Following the burning of the Centre Block on 3 February 1916, the City of London, donated a replacement, still used today. The temporary mace, made of wood, used until the new one arrived from the United Kingdom in 1917, is still carried into the Senate each 3 February; the Senate's 1.6-metre-long mace comprises gold. The Senate may not sit. Members of the two houses of parliament must express their loyalty to the sovereign and defer to her authority, as the Oath of Allegiance must be sworn by all new parliamentarians before they may take their seats. Further, the official opposition is formally called Her Majesty's Loyal Opposition, to signify that, though they may be opposed to the incumbent Cabinet's policies, they remain dedicated to the apolitical Crown; the upper house of the Parliament of Canada, the Senate, is a group of 105 individuals appointed by the governor general on the advice of the prime minister. Senators served for life until 1965, when a constitutional amendment imposed a mandatory retirement age of 75.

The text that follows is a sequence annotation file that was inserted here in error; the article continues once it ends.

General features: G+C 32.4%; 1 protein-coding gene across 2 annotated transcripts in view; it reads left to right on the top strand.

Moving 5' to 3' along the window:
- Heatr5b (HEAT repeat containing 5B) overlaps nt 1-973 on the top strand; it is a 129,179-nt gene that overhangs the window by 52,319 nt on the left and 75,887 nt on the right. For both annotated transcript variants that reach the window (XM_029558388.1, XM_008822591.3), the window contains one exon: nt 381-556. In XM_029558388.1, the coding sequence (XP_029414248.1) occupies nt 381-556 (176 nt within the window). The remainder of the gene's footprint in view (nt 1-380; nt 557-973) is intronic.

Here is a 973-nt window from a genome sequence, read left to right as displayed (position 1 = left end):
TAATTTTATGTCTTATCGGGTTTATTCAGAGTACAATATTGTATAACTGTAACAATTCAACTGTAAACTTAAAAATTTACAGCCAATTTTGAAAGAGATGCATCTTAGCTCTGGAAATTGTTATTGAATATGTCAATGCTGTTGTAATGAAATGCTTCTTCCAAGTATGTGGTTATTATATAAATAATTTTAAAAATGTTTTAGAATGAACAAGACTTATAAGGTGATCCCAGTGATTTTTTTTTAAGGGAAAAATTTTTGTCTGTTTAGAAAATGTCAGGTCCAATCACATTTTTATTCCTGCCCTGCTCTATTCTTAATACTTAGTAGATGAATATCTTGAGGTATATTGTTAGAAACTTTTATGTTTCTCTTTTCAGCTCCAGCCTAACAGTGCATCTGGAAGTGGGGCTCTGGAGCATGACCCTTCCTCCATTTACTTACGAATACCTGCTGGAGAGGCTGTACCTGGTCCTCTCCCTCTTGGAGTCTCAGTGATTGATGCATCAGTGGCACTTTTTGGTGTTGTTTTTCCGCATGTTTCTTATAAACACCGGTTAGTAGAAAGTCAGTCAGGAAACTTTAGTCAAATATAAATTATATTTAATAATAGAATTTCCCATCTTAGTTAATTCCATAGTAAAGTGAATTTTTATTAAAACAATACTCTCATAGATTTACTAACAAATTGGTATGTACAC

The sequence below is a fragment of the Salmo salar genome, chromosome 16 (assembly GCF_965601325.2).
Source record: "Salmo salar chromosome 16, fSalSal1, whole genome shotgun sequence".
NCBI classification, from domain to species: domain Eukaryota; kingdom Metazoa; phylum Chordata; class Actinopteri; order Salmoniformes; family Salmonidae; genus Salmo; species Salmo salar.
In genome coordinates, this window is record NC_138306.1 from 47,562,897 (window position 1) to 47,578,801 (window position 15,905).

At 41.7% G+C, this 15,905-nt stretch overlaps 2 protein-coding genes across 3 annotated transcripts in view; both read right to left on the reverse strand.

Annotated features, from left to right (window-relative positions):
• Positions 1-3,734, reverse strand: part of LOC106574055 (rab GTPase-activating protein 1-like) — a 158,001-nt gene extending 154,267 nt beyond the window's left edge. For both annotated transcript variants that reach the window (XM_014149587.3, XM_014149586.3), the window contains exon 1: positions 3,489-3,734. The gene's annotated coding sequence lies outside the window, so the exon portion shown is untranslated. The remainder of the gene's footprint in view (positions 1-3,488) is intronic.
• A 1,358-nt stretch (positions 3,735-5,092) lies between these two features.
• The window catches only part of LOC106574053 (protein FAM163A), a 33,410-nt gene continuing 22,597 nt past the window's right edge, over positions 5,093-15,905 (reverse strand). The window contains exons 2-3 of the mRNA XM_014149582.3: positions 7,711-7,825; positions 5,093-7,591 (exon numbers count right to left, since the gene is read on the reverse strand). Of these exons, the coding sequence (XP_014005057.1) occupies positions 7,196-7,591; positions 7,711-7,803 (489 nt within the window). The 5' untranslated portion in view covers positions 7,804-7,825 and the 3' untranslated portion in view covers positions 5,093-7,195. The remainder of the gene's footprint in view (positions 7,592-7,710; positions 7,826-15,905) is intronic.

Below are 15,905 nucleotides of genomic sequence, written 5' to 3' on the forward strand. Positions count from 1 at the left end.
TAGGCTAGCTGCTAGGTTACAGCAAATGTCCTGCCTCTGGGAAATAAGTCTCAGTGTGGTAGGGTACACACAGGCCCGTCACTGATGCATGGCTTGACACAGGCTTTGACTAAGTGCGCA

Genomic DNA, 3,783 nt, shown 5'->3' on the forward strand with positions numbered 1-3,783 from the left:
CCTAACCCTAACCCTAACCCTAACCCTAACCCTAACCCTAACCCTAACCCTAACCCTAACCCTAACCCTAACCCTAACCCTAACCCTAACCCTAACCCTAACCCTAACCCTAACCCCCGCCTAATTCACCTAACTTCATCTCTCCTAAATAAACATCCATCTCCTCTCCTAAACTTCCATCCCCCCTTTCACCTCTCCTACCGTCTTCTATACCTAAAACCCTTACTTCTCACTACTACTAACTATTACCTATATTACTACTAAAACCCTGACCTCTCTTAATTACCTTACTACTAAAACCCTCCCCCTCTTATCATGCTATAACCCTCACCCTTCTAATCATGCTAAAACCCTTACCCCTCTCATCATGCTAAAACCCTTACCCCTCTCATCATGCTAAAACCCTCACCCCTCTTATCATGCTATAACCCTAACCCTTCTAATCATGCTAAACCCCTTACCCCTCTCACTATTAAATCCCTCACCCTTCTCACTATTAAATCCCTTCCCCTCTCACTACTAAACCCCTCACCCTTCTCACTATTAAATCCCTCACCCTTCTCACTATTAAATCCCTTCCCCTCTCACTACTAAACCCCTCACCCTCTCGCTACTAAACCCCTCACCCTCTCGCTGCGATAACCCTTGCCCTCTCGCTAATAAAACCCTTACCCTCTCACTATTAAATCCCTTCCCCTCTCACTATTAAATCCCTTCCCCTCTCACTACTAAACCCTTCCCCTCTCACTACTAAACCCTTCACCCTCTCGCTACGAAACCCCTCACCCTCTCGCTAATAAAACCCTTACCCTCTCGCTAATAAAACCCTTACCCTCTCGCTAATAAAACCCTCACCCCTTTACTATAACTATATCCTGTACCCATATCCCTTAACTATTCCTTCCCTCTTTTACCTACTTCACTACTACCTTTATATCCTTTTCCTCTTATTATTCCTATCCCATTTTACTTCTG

Senators may, resign their seats prior to that mark, can lose their position should they fail to attend two consecutive sessions of parliament. The Senate is divided amongst four geographic regions: 24 for Ontario, 24 for Quebec, 24 for the Maritimes, 24 for the Western provinces. Newfoundland and Labrador, which became a Canadian province in 1949, is represented by six senators, is not part of a senatorial division. Further, Canada's three territories—the Northwest Territories and Nunavut—are allocated one senator each. An additio